yep. parenthood and art-making can work. and must work for many of us. read the whole article by Hari Kunzru here: http://www.theguardian.com/commentisfree/2013/aug/16/jg-ballard-knausgaard-fatherhood-writing
Hey Kev, you hear the news?…“[There is] a long and toxic tradition that sets art (ethereal, otherworldly, all unravished brides of quietness and unreal cities) against the mundane domestic world. It’s particularly toxic for men, since it suggests that in order to be true to your work, to have a chance to do it well, you must betray, or at least skimp on the commitments you’ve made to your partner and your children. It’s an idea that has given a license to generations of male writers to behave – not to put too fine a point on it – like assholes. Moreover, it’s blind to the idea that being a father, with its intense, earth-shattering experience of love, could ever provide material for art.”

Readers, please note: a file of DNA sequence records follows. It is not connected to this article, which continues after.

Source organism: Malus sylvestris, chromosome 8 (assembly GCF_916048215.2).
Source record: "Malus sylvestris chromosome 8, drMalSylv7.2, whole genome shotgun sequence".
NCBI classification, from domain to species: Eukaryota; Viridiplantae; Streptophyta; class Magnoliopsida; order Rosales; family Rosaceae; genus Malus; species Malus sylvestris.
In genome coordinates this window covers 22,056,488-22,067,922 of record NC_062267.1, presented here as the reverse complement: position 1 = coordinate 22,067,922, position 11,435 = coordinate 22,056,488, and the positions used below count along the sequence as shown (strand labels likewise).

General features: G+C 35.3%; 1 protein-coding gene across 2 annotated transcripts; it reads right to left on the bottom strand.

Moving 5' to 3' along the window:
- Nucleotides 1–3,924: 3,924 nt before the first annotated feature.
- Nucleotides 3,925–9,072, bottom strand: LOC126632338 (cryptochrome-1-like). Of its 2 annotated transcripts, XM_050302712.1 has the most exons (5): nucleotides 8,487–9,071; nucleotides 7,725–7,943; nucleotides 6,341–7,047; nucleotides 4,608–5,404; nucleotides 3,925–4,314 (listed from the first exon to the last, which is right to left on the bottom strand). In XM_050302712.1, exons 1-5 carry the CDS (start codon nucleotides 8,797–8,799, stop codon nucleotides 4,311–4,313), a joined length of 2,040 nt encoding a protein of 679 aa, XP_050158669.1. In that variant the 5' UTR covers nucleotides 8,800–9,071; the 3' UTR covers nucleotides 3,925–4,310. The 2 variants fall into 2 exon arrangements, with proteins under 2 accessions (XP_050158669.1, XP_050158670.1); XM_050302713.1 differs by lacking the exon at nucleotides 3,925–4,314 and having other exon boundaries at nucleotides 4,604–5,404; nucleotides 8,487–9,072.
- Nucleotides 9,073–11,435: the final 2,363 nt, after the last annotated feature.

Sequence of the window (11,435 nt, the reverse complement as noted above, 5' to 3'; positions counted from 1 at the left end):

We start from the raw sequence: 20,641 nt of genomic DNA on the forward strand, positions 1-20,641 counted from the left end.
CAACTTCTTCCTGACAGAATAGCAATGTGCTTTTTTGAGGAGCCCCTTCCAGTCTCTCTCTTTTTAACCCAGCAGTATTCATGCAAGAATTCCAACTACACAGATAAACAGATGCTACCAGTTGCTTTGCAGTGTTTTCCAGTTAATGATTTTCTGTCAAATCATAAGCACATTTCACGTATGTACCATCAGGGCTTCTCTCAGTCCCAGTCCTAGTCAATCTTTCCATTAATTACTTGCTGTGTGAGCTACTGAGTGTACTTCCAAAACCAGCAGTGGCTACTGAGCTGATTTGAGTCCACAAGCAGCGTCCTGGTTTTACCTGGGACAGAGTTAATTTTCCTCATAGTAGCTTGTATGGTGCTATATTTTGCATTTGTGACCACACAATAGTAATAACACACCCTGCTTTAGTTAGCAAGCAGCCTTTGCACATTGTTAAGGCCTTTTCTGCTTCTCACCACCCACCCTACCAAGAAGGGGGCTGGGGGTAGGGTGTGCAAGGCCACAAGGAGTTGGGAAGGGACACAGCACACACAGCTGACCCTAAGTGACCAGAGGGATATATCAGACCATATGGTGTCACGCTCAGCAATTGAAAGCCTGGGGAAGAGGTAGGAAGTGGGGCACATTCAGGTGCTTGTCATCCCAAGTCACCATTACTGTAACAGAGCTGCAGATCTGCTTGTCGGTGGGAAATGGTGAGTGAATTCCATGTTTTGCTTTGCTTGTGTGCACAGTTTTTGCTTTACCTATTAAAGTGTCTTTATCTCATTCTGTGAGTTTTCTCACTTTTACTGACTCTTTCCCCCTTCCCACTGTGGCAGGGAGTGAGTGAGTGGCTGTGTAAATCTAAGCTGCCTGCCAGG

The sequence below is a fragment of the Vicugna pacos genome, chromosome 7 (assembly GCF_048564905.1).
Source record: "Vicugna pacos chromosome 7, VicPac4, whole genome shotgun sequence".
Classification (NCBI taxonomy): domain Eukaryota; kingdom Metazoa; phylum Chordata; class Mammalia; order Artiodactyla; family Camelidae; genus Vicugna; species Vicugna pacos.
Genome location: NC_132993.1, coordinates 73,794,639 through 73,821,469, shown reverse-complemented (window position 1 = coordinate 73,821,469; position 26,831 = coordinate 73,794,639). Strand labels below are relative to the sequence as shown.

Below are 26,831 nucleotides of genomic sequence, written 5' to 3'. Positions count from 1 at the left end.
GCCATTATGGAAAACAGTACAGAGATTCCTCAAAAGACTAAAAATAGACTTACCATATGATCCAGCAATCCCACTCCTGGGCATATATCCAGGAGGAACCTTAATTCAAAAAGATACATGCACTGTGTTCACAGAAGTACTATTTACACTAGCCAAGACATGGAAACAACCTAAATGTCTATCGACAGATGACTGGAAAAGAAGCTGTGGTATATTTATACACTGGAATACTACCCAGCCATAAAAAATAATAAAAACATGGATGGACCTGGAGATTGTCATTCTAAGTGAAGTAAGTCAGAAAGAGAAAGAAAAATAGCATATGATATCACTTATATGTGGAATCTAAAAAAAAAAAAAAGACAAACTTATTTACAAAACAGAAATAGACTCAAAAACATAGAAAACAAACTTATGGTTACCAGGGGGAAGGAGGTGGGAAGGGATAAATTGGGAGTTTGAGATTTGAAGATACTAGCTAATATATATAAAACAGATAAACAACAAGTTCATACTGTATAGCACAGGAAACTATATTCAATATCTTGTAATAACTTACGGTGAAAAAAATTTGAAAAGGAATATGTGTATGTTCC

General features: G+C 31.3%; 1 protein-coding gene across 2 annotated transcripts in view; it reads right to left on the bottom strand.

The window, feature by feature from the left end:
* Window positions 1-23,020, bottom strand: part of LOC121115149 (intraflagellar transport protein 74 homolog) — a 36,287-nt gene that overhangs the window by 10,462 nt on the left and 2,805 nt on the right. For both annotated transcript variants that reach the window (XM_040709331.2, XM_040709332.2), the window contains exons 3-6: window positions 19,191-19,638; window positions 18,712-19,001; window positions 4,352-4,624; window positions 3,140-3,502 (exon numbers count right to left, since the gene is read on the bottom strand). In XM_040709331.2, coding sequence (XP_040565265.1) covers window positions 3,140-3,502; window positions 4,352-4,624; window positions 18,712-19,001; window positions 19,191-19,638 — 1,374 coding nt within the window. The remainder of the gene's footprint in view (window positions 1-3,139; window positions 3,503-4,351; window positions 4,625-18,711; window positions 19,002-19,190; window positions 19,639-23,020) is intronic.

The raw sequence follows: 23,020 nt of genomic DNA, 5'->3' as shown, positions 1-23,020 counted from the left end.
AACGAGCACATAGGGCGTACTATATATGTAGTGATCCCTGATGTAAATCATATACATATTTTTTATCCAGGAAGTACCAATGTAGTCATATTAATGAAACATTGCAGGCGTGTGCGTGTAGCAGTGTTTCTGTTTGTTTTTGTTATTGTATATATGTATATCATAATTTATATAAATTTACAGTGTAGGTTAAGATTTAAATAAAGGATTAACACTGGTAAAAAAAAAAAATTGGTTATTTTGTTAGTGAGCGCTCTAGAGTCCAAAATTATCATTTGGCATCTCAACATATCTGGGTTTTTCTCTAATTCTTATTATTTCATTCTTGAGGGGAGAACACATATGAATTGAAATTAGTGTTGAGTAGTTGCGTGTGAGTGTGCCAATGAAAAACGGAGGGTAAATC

“The funny thing about it all is that literary talent isn’t rare. Lots of people can write good stories with good characters and great sentences. What’s rare is the stubborn, pragmatic thing that tells you ‘I’ve got to do this every single day, even when I don’t want to do it, when I’d rather pluck my eyes out and feed them to the birds.’ That discipline combined with talent is very rare. I’d be willing to bet that some of the most brilliant writers who ever lived have never been published, because they weren’t prepared to do the work. You have to make sacrifices and be utterly selfish. Everything else and everyone else is secondary to your writing.”
Obrist was the curator at the Wexner Center when I lived in Columbus. I had no idea this kind of thing was (perhaps) behind his approach. I can’t remember his Wexner shows very well (from the late nineties? early aughts?), but I have a feeling I’ll remember these notes and sketches for a very long time.